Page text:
Monday, December 7, 2009

Acting in Vain

A previously healthy 20 year old man presents with sore throat, tooth pain, fever, and chills. His primary care doctor diagnoses him with pharyngitis, gives him some acetaminophen, and sends him home. Five days later, he is brought into the emergency department by ambulance with mental status changes and respiratory distress. His temperature is 40 degrees C, his blood pressure is 105/60, his pulse is 115, and his respiratory rate is 26. He is in acute distress with severe prostration, use of accessory muscles, and active rigors. His oropharynx shows an exudative tonsillitis. He has mild tenderness, swelling, and induration over the angle of his jaw and along the sternoclaidomastoid muscle. After he is stabilized, a CT scan of the chest shows multiple septic pulmonary emboli. A higher slice in the neck shows this:

The patient is started on broad spectrum antibiotics and admitted to the ICU. However, he still remains septic with positive blood cultures. He develops pulmonary infiltrates that evolve into abscesses and empyema. He then gets septic arthritis and osteomyelitis. Cultures grow out an oropharyngeal anaerobe Fusobacterium.

Challenge: What's your diagnosis?

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3 comments:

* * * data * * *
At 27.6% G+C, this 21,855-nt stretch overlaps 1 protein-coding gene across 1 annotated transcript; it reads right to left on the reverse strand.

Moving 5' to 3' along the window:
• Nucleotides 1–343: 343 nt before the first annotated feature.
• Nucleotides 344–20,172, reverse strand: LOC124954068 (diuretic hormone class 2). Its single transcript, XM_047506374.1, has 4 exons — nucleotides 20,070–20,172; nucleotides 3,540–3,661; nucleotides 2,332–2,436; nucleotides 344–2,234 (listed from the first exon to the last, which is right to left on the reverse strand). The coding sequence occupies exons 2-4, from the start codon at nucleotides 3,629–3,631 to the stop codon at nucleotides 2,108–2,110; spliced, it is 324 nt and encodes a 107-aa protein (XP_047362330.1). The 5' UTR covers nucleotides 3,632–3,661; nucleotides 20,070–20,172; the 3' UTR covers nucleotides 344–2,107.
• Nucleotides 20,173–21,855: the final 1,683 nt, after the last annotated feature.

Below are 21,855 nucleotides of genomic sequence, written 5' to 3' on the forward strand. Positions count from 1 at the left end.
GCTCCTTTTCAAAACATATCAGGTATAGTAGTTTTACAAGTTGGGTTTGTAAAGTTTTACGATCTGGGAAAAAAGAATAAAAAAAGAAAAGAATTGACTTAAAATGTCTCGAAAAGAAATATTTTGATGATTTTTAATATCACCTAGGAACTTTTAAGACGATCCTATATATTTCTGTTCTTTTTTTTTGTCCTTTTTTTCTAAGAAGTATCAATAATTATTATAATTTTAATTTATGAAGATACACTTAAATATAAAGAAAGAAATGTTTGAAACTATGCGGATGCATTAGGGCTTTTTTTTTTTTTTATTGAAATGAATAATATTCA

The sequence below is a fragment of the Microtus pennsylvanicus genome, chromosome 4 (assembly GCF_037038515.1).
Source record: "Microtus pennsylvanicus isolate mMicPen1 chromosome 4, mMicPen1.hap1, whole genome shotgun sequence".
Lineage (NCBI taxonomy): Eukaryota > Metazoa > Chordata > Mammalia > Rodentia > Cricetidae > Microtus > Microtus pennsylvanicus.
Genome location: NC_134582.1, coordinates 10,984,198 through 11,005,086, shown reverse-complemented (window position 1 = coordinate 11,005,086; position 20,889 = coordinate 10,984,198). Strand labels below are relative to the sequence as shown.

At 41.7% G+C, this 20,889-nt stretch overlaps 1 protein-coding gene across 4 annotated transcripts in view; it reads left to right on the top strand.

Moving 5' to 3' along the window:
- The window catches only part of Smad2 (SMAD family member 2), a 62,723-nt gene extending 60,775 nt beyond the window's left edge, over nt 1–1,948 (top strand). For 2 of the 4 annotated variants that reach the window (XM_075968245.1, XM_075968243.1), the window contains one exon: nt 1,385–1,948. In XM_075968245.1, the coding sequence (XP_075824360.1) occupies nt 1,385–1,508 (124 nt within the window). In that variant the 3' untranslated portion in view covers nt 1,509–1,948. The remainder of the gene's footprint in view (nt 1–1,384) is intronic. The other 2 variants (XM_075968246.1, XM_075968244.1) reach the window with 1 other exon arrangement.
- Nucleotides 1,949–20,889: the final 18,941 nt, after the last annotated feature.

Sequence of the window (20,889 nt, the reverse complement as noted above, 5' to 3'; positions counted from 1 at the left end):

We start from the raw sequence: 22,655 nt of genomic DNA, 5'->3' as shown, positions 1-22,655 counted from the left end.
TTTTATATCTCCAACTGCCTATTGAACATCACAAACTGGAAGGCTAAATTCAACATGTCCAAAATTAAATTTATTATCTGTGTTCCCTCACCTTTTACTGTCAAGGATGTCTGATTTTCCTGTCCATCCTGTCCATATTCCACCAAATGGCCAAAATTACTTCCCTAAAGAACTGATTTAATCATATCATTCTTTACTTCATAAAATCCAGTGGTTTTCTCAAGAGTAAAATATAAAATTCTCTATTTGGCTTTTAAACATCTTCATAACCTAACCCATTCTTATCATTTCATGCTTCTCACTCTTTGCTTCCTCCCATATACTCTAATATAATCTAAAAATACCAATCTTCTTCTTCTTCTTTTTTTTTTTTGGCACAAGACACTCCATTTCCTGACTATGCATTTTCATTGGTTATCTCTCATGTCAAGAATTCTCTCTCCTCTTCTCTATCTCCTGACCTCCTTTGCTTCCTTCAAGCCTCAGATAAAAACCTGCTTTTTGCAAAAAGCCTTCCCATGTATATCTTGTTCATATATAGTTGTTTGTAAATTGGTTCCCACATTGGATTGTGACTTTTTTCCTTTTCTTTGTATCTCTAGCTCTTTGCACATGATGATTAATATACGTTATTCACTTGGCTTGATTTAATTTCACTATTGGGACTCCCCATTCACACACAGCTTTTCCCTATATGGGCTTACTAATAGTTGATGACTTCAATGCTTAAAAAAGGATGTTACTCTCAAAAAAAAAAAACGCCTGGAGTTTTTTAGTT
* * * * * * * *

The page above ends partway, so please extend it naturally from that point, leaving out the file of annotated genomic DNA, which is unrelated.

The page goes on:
tree said...

Lemierre's!!!

Suheil said...

How about vincent's angina? Treatment is with antibiotic coverage for anaerobes in addition to surgical debridement...

Craig Chen said...

It's Lemierre's! Vincent's angina as well as Ludwig's angina are on the differential, but Vincent's is usually restricted to the gingiva and Ludwig's is bilateral without abscess formation.

By the way I think this is one of my better pun titles.
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Acting in Vain.

This is Lemierre's syndrome, also called jugular vein septic thrombophlebitis, postanginal sepsis, or necrobacillosis. In this syndrome, an infection extends from the oropharynx to the parapharyngeal or lateral pharyngeal space where it can involve the carotid sheath and cause persistent bacteremia, septic pulmonary emboli (97%) of cases, and metastatic abscesses.

Sources: UpToDate; ispub.com (The Internet Journal of Otorhinolaryngology).